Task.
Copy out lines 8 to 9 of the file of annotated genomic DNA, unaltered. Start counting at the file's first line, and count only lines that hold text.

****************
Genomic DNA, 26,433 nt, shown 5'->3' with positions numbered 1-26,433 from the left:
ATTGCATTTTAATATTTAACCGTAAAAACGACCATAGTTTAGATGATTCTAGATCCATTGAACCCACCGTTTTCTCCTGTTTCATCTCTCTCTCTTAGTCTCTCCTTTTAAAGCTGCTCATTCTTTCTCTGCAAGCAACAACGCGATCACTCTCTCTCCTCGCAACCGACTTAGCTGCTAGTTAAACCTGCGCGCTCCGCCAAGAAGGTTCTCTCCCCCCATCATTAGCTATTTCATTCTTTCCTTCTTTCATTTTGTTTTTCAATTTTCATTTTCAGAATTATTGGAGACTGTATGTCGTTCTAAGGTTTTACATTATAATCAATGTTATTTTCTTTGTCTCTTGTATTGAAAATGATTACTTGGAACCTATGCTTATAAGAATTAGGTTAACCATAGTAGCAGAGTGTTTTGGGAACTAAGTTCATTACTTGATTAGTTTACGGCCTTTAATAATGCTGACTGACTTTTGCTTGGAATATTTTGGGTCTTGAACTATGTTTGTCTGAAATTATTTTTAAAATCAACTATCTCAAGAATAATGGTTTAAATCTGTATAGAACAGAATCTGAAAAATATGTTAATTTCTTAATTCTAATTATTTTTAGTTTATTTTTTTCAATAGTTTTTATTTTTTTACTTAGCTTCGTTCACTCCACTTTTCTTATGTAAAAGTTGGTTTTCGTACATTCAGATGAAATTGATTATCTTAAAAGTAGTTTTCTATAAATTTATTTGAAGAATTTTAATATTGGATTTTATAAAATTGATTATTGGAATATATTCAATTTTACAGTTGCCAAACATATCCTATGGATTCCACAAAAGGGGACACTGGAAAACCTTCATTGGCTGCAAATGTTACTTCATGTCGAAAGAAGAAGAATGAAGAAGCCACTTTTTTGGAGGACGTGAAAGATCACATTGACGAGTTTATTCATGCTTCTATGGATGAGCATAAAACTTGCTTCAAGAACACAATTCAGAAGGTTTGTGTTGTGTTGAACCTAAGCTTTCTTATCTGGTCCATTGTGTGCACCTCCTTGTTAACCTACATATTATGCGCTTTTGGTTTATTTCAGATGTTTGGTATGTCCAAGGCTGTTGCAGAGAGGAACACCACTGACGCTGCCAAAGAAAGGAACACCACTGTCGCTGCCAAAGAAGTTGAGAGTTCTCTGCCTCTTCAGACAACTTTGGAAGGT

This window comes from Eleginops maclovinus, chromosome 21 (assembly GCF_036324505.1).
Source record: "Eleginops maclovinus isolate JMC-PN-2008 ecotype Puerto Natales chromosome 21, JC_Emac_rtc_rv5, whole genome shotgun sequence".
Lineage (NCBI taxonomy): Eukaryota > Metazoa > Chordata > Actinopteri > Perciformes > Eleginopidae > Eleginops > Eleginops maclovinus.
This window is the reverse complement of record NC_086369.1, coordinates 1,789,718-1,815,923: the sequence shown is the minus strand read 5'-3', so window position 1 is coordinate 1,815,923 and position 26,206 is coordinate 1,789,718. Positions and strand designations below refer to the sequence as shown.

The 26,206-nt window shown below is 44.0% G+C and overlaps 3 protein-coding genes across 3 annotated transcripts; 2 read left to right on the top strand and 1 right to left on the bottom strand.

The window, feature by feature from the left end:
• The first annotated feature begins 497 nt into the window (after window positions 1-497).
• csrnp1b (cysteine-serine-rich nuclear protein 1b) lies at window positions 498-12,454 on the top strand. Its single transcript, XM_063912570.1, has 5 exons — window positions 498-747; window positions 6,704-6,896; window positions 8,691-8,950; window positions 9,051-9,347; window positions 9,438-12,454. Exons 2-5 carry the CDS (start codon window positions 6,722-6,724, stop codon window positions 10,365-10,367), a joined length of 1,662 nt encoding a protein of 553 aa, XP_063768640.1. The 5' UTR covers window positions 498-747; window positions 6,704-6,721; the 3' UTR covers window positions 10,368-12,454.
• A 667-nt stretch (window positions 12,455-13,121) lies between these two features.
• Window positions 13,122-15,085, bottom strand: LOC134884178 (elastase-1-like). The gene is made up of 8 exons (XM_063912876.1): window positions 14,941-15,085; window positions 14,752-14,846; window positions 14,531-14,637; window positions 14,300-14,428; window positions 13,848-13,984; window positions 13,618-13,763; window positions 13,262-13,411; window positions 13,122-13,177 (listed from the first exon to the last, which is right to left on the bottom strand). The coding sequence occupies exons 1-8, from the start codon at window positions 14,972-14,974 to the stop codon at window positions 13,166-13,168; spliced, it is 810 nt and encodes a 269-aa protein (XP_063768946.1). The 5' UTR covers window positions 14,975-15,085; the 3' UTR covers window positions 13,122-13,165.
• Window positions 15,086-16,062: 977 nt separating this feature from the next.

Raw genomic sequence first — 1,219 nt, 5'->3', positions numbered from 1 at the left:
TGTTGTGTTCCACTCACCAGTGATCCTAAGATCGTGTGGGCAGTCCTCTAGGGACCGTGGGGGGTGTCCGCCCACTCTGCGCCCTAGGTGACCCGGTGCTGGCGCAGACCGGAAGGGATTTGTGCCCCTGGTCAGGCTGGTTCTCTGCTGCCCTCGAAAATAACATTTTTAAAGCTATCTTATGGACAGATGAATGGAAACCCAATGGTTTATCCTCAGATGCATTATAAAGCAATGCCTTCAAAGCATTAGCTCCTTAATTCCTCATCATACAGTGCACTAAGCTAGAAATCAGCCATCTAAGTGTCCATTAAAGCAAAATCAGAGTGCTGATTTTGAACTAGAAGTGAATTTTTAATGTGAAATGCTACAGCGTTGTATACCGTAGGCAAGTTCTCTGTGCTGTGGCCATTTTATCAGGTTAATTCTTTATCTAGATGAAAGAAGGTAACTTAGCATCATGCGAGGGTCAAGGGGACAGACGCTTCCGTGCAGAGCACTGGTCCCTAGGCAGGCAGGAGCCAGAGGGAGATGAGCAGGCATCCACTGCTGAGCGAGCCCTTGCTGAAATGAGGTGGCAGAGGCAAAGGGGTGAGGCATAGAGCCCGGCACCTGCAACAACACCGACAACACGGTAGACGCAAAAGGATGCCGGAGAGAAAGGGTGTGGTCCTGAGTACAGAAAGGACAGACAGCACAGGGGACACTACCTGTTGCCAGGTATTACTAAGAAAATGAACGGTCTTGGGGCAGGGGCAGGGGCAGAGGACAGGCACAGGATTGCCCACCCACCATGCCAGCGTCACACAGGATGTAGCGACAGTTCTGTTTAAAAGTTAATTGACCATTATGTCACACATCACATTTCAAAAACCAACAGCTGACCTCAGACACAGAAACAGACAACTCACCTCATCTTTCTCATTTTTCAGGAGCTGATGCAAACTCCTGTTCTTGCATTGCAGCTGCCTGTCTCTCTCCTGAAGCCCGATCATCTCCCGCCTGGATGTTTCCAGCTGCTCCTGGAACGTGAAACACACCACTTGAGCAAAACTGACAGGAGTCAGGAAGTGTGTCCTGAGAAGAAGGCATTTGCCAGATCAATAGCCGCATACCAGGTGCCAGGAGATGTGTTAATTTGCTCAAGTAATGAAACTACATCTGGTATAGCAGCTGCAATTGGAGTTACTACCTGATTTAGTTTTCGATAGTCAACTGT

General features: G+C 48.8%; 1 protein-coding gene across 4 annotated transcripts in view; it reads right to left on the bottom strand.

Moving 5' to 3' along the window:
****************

The window, feature by feature from the left end:
• The first annotated feature begins 497 nt into the window (after window positions 1-497).